Commercial Farmers Union of Zimbabwe

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Starvation Stalks 30 Districts

Starvation Stalks 30 Districts

Nelson Chenga 22 Oct 2015
joseph-made

Agriculture, Mechanisation and Irrigation Development Minister Joseph Made

CLOSE to one million Zimbabweans are in desperate need of food assistance as government and the international donor community struggle to raise enough food rations to avert a looming crisis.
Thousands are already down to just two meals a day in most rural communities with just over a week before Zimbabwe enters its peak hunger period of November to January.
The United Nations has since sent out an SOS to the international donor community to urgently put together US$86 million to fight hunger in the worst affected areas.
“While the Government of Zimbabwe has not declared an emergency, a number of ministries have requested urgent assistance from humanitarian and development partners,” the UN has said.
A survey by the Financial Gazette indicated that Zimbabwe is headed for a major food crisis in 30 of the country’s 52 districts at a time when government neither has enough food nor the capacity to distribute the little food it has.
Government has since requested the World Food Programme (WFP) to help it distribute some 30 000 tonnes of maize in its stocks after failing to raise funds to transport the grain to hunger-stricken villagers owing to a tightening national cash squeeze.
WFP, in turn, has extended its own appeal to other donors to help move the grain, highlighting the magnitude of the crisis ahead.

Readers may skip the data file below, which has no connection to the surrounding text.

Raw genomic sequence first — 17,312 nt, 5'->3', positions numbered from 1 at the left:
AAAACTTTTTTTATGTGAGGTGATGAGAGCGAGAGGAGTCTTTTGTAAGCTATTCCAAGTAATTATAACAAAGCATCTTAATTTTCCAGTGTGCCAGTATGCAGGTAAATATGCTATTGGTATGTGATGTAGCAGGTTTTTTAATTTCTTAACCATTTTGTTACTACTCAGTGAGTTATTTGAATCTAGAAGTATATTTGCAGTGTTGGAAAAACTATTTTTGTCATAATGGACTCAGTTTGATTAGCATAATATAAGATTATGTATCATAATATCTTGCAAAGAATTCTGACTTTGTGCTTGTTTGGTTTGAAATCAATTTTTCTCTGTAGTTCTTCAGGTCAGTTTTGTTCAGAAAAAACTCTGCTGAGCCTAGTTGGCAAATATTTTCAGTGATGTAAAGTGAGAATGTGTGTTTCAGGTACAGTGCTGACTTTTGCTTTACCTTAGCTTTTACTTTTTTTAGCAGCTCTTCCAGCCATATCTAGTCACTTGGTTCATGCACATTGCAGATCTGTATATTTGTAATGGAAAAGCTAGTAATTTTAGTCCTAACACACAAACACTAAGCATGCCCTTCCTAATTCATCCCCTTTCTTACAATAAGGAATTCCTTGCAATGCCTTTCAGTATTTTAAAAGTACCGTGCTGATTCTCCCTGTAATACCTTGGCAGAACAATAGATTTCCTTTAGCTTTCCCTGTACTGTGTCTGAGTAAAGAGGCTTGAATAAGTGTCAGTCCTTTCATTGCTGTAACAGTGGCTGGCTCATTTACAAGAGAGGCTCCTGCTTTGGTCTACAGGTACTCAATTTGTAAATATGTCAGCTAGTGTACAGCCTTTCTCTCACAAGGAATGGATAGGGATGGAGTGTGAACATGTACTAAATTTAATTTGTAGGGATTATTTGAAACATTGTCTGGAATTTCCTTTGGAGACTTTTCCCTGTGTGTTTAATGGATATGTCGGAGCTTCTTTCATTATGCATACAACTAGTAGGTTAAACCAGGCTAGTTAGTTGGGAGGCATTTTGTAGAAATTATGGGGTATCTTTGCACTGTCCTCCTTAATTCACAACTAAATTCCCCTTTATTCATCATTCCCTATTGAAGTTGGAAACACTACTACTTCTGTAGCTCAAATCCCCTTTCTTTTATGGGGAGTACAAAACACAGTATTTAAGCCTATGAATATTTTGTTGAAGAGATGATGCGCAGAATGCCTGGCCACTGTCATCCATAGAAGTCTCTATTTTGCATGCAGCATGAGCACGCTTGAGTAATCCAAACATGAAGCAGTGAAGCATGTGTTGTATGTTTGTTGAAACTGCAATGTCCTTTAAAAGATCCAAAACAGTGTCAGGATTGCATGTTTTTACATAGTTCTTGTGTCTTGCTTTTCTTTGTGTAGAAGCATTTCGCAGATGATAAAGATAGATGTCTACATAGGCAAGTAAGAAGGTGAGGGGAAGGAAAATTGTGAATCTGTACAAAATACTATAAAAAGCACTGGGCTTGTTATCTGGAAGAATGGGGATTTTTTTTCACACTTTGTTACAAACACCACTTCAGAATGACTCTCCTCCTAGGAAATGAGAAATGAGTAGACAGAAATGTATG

“Government has pledged a contribution of 30 000 MT (metric tonnes) of maize grain towards the World Food Programme for a joint lean season assistance programme. WFP has approached donors for funds to provide logistical support to move the maize grain and for purchasing complementary commodities for the food basket,” Eddie Rowe, WFP representative in Zimbabwe, said.
Rowe added that the joint effort between government and WFP would reach 22 districts, out of 52 districts. Some 636 000 people were expected to benefit. This leaves out 30 other districts with more than 800 000 people requiring food assistance.
“Each beneficiary household will receive a 50kg of maize grain while each member of the household will get 2kg of sugar beans/peas and 0,75 kg of vegetable oil or an equivalent cash amount to purchase the last two commodities,” said Rowe.
With government appearing to have no response plan of its own in place, besides this joint effort, the administration is keeping everyone guessing as to how it hopes to avert starvation in rural communities.
This is despite the fact that the UN’s food security response plan paints a grim picture of what lies ahead for a country whose agro-based economy is offering very little hope of rescuing the situation.
Out of the 22 hardest hit districts that the UN, WFP and other partners have targeted for support, only eight districts would be adequately assisted.
Thousands of villagers in 10 of the 14 remaining districts face starvation after the WFP indicated that it would only be able to assist between five and 30 percent of the total number of people in need of food assistance in the 22 districts.